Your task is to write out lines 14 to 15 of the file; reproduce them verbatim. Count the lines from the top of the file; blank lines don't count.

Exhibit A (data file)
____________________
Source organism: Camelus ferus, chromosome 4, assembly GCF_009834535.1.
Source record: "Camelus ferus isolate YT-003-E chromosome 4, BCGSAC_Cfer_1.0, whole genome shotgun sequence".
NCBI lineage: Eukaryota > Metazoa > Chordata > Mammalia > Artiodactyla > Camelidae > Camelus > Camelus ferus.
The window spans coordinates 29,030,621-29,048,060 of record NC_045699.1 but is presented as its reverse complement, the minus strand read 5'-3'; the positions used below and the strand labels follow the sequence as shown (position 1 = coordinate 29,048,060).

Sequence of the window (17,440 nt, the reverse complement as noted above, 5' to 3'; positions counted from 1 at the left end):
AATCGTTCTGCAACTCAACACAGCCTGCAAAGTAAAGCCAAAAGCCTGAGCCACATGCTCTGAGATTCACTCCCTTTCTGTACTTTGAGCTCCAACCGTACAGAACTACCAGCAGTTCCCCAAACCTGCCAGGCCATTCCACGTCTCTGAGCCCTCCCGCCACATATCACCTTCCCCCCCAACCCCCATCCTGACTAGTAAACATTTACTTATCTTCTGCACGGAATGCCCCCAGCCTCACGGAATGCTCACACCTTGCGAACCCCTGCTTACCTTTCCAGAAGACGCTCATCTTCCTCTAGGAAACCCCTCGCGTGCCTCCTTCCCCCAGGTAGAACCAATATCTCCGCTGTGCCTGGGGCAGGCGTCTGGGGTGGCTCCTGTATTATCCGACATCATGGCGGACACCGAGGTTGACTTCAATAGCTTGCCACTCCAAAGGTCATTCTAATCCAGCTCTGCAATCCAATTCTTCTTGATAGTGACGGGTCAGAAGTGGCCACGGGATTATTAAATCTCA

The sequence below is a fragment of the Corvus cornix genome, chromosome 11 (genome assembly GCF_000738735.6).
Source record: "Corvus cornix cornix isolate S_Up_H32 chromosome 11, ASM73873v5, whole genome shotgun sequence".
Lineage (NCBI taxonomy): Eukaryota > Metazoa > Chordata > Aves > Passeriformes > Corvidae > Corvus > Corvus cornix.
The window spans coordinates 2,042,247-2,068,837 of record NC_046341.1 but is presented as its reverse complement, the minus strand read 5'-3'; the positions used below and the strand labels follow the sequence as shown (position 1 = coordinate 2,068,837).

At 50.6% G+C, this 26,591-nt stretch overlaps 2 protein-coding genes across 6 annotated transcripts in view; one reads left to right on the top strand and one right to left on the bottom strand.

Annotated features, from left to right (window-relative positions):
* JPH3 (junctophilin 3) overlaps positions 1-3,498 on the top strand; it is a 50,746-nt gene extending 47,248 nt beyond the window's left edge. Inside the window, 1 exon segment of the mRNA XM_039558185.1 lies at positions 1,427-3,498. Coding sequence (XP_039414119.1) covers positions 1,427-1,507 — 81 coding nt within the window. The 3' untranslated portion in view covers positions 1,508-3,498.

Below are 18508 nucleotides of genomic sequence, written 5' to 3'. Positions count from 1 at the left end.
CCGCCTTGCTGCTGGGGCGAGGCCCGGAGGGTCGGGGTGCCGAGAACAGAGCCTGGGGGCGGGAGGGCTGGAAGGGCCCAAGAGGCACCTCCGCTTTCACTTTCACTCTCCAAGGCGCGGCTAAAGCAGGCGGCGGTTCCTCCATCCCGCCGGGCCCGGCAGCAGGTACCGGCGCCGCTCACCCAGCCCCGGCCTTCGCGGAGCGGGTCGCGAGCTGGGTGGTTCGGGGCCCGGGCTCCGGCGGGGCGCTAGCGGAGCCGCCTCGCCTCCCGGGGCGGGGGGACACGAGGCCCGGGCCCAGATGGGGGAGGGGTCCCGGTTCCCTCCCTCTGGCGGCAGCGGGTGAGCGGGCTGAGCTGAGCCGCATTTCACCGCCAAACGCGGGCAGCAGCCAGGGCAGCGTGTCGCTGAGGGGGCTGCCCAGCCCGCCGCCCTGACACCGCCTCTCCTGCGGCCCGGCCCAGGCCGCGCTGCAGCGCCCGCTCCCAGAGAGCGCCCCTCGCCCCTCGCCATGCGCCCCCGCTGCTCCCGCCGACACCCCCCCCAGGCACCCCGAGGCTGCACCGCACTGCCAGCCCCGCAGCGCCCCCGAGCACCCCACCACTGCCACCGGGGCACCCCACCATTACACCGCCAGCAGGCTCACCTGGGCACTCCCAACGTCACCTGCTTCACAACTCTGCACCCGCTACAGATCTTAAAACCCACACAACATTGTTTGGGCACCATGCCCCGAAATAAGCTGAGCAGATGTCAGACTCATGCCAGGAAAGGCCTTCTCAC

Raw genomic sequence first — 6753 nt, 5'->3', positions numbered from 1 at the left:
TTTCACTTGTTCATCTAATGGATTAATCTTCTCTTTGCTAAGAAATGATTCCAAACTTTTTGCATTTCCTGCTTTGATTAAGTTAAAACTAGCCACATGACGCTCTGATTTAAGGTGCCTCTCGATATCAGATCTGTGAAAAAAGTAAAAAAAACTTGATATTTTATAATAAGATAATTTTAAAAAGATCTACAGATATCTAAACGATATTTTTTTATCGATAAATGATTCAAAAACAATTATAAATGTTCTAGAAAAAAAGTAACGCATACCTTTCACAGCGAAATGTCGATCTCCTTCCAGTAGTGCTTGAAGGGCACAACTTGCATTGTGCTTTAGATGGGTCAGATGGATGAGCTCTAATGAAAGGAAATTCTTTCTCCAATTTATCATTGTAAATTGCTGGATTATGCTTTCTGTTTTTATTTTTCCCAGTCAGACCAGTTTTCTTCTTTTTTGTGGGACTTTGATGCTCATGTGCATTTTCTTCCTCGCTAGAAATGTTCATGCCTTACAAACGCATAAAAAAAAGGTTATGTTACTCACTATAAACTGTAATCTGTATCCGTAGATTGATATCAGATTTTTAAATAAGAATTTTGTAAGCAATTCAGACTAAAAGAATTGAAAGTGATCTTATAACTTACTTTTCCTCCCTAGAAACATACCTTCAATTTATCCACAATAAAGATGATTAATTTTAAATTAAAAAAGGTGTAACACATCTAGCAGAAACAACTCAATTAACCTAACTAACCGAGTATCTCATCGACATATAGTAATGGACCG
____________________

Below are 18508 nucleotides of genomic sequence, written 5' to 3'. Positions count from 1 at the left end.
CCGCCTTGCTGCTGGGGCGAGGCCCGGAGGGTCGGGGTGCCGAGAACAGAGCCTGGGGGCGGGAGGGCTGGAAGGGCCCAAGAGGCACCTCCGCTTTCACTTTCACTCTCCAAGGCGCGGCTAAAGCAGGCGGCGGTTCCTCCATCCCGCCGGGCCCGGCAGCAGGTACCGGCGCCGCTCACCCAGCCCCGGCCTTCGCGGAGCGGGTCGCGAGCTGGGTGGTTCGGGGCCCGGGCTCCGGCGGGGCGCTAGCGGAGCCGCCTCGCCTCCCGGGGCGGGGGGACACGAGGCCCGGGCCCAGATGGGGGAGGGGTCCCGGTTCCCTCCCTCTGGCGGCAGCGGGTGAGCGGGCTGAGCTGAGCCGCATTTCACCGCCAAACGCGGGCAGCAGCCAGGGCAGCGTGTCGCTGAGGGGGCTGCCCAGCCCGCCGCCCTGACACCGCCTCTCCTGCGGCCCGGCCCAGGCCGCGCTGCAGCGCCCGCTCCCAGAGAGCGCCCCTCGCCCCTCGCCATGCGCCCCCGCTGCTCCCGCCGACACCCCCCCCAGGCACCCCGAGGCTGCACCGCACTGCCAGCCCCGCAGCGCCCCCGAGCACCCCACCACTGCCACCGGGGCACCCCACCATTACACCGCCAGCAGGCTCACCTGGGCACTCCCAACGTCACCTGCTTCACAACTCTGCACCCGCTACAGATCTTAAAACCCACACAACATTGTTTGGGCACCATGCCCCGAAATAAGCTGAGCAGATGTCAGACTCATGCCAGGAAAGGCCTTCTCAC